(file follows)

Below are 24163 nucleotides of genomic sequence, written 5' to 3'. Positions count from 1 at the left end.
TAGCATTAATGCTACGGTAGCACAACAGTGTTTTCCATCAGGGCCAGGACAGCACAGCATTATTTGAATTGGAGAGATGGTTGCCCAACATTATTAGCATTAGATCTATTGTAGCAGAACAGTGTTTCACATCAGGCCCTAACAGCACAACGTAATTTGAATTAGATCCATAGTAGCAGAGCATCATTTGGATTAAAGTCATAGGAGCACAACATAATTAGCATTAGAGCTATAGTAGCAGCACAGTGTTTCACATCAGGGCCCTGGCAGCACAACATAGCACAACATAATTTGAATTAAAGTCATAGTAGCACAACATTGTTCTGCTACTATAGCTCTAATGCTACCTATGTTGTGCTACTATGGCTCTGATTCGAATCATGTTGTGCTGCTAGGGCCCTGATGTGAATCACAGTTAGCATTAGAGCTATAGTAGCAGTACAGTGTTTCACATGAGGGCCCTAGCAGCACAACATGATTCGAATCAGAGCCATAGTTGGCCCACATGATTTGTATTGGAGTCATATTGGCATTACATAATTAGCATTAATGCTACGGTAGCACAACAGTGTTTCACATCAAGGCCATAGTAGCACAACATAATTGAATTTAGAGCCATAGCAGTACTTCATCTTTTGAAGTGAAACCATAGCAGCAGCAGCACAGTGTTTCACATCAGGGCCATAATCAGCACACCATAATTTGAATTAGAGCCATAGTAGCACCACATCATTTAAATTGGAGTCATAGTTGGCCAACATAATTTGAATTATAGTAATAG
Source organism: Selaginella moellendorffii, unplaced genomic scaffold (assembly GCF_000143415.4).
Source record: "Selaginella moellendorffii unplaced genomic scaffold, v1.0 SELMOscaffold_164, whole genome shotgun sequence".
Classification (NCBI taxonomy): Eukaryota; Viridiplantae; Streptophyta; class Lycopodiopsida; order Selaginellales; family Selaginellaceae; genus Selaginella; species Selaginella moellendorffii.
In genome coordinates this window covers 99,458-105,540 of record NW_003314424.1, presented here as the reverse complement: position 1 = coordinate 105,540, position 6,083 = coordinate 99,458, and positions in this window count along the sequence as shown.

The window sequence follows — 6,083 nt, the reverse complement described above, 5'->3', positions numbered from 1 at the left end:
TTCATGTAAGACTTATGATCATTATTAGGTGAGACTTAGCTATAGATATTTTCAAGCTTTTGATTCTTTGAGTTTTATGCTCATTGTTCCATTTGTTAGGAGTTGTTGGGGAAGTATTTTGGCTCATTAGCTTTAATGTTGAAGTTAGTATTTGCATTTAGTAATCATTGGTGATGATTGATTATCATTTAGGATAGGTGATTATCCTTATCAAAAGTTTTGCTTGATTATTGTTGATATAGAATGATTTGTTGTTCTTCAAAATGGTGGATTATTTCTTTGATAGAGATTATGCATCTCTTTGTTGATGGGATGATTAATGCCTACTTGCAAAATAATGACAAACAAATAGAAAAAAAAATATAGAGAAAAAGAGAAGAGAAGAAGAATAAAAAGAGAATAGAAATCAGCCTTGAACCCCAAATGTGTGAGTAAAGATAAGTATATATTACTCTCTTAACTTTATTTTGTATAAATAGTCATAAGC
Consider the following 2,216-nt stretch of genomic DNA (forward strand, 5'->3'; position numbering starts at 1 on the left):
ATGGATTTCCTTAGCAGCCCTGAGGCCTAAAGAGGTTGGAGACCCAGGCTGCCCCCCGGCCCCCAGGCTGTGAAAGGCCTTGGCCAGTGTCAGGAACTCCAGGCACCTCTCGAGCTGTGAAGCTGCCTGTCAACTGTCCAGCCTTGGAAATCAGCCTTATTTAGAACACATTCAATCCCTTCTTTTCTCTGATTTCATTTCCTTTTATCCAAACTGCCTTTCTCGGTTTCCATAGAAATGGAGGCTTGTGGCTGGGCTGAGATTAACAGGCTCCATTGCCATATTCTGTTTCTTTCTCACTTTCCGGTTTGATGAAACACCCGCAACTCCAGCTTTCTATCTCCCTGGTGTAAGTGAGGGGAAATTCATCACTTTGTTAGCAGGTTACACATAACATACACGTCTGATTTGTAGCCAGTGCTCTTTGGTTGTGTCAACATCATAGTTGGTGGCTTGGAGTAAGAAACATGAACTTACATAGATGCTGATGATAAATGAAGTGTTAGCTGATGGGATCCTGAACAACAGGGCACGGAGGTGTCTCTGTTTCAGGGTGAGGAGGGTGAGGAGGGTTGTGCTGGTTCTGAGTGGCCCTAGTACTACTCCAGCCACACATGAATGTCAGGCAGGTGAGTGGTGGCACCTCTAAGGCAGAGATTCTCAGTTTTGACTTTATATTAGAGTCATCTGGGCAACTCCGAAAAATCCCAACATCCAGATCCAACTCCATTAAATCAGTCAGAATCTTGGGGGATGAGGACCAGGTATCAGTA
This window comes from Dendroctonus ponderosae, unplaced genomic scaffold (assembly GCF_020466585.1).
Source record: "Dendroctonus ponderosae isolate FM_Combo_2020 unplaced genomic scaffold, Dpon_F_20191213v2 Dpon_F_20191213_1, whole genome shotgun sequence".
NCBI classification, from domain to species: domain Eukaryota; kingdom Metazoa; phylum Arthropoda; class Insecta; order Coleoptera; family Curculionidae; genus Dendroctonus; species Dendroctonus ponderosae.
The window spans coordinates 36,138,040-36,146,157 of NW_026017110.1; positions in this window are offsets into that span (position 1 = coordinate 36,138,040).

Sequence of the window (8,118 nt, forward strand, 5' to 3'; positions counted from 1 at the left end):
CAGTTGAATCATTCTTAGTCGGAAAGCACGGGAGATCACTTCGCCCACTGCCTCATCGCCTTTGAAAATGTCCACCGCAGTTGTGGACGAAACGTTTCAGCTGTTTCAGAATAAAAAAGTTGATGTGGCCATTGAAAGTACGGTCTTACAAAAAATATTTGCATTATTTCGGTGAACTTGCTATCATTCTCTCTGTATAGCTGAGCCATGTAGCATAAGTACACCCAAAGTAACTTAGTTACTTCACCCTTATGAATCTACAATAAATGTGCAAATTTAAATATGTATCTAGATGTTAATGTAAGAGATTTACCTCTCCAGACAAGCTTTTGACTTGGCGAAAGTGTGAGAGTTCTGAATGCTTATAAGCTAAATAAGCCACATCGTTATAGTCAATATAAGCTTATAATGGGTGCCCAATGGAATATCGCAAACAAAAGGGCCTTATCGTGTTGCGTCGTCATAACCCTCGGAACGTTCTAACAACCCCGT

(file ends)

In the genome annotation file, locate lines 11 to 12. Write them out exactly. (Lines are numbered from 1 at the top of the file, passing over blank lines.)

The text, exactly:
This window comes from Dendroctonus ponderosae, unplaced genomic scaffold (assembly GCF_020466585.1).
Source record: "Dendroctonus ponderosae isolate FM_Combo_2020 unplaced genomic scaffold, Dpon_F_20191213v2 Dpon_F_20191213_1, whole genome shotgun sequence".